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ACLU challenges Biden on border restriction

The group opposes a policy of keeping out asylum seekers because of COVID-19 concerns

Migrants pass through a gap in the border wall into Arizona. Associated Press/Photo by Eugene Garcia (file)

ACLU challenges Biden on border restriction

Elket Rodriguez works as an immigration and refugee specialist for the Cooperative Baptist Fellowship. He says he recently met a Honduran mother at a shelter in the Mexican city of Nuevo Laredo. She told him she fled Honduras after the cartel murdered her partner and 17-year-old son, then tried to rape her 8-year-old daughter. The mother and her two remaining children entered the United States but were returned to Mexico with no chance to request asylum. Under Title 42 of the U.S. Code, the United States is expelling migrants as a public health risk. Unaccompanied minors are the exception, so the mother decided to send her 12-year-old son across the U.S. border alone to keep him safe from the cartel in Mexico.

“What’s heartbreaking is that these stories are not uncommon,” Rodriguez said.

On Aug. 2, the Centers for Disease Control and Prevention extended an order invoking Title 42 to ban migrants from entering the country. The CDC reasoned that the surging coronavirus variants made accepting migrants too risky, but some argue the administration is stalling.

Title 42 was already in place when President Joe Biden took office, but under his administration, the CDC added an exception for unaccompanied minors. Biden also resumed admitting the migrants waiting to claim asylum under Trump’s Migrant Protection Protocols program, also called “remain in Mexico.” Currently, the United States is turning away all asylum seekers under Title 42—except those Mexico refuses to accept back. Certain sectors of Mexico do not have the capacity to shelter migrant families, so the United States will fly these families to a different section of the border or allow them to stay in the country under normal Title 8 proceedings. The inconsistent application of Title 42 is confusing, as reports spread of Immigrations and Customs Enforcement officials releasing the families in the United States with only a notice to report to ICE later, and Texas towns discover migrant families with COVID-19 in public.

July data show that Customs and Border Protection made 212,672 total apprehensions, the highest number in 21 years. Almost all of these occurred between ports of entry, and many were single adults attempting another crossing after being previously expelled.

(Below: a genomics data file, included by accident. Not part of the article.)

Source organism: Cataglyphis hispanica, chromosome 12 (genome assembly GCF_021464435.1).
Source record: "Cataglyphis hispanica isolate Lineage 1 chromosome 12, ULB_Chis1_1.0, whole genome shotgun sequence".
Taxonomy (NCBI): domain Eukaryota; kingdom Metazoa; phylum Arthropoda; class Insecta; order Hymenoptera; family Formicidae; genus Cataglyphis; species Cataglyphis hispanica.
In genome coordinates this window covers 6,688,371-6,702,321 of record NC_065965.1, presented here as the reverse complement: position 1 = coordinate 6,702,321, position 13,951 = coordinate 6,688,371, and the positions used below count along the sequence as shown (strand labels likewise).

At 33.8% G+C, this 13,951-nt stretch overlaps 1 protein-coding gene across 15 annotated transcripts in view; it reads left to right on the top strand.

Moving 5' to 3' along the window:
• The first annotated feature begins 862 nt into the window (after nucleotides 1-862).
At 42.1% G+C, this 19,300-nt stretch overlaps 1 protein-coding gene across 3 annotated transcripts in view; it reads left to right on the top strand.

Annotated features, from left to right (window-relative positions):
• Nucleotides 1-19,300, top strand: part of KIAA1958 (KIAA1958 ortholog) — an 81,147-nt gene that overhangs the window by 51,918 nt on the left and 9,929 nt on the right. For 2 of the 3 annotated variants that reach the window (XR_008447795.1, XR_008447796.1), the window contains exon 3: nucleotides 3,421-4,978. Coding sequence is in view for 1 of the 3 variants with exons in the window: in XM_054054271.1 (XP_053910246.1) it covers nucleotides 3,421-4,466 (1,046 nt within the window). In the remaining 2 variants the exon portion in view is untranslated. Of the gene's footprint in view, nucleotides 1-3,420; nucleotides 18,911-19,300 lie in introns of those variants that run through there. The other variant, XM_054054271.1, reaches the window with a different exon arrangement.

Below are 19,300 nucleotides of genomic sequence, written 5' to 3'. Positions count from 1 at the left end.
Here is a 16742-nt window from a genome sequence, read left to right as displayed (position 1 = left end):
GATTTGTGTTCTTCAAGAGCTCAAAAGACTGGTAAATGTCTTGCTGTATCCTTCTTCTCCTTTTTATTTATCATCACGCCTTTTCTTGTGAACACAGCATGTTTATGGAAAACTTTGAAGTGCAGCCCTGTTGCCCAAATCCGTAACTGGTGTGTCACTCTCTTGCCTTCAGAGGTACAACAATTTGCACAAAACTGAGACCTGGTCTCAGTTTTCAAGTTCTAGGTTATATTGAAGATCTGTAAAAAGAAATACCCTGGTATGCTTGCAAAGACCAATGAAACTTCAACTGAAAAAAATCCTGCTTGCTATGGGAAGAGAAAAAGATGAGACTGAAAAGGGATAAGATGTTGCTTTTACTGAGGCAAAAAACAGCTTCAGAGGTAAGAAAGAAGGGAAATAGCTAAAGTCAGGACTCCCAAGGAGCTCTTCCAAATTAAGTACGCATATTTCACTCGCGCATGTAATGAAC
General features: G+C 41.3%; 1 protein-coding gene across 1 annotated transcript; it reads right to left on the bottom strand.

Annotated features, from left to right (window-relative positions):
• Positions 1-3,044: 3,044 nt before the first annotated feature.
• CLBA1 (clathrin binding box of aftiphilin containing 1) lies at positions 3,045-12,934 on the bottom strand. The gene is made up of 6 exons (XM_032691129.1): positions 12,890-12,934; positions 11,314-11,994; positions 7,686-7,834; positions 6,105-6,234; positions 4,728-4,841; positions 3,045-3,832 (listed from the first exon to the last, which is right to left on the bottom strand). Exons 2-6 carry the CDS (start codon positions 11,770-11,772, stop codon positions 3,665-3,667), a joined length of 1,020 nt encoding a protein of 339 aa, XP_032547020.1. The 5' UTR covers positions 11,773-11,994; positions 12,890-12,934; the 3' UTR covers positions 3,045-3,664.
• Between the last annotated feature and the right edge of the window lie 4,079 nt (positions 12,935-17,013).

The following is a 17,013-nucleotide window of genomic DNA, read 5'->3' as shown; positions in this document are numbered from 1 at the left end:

In March 2020, the Trump administration invoked Title 42 to refuse entry for all border crossers to prevent the spread of COVID-19. Candidate Joe Biden promised to reverse Trump’s policies, and, initially, Biden’s team announced it would lift Title 42 this summer. But the country’s recent resurgence of COVID-19 cases convinced the administration to maintain the policy until “further introduction of COVID-19 into the United States from covered noncitizens has ceased to be a serious danger to the public health.”

The American Civil Liberties Union previously brought a lawsuit against the Trump administration over Title 42, seeking to reopen the border. The ACLU initially agreed to pause legal proceedings when Biden took office, but the Aug. 2 order prompted it to resume the lawsuit and file an injunction to prevent enforcement of the order. “The Biden administration asked for some time to fix what it said were problems created by the prior administration. We gave them more than sufficient time,” ACLU lawyer Lee Gelernt told NPR.

Ali Noorani, president of the National Immigration Forum, was not surprised the administration decided to maintain the Title 42 order, and he doubts that the move will change much: “There is no indication that Title 42 has served as an effective deterrent against border crossing, with border numbers steadily rising going back to Spring 2020—virtually the entire time Title 42 has been in place.”

Noorani observed that Title 42 lets the United States remove people quickly, which could relieve some pressure on the clogged system. But Title 42’s lack of penalties for attempting to enter illegally encourages people to try crossing again and again, which adds a degree of strain. In June, around one-third of total apprehensions at the border were repeat crossers. He recommends that the administration should follow the lead of health authorities regarding when to end Title 42 restrictions and in the meantime work towards safely processing asylum seekers who need protection.

Charissa Koh

Charissa is a WORLD reporter who often writes about poverty fighting and prison reform, including profiling ministries in the annual Hope Awards for Effective Compassion competition. She is also a part of WORLD's investigative unit, the Caleb Team. Charissa resides with her husband, Josh, in Austin, Texas.



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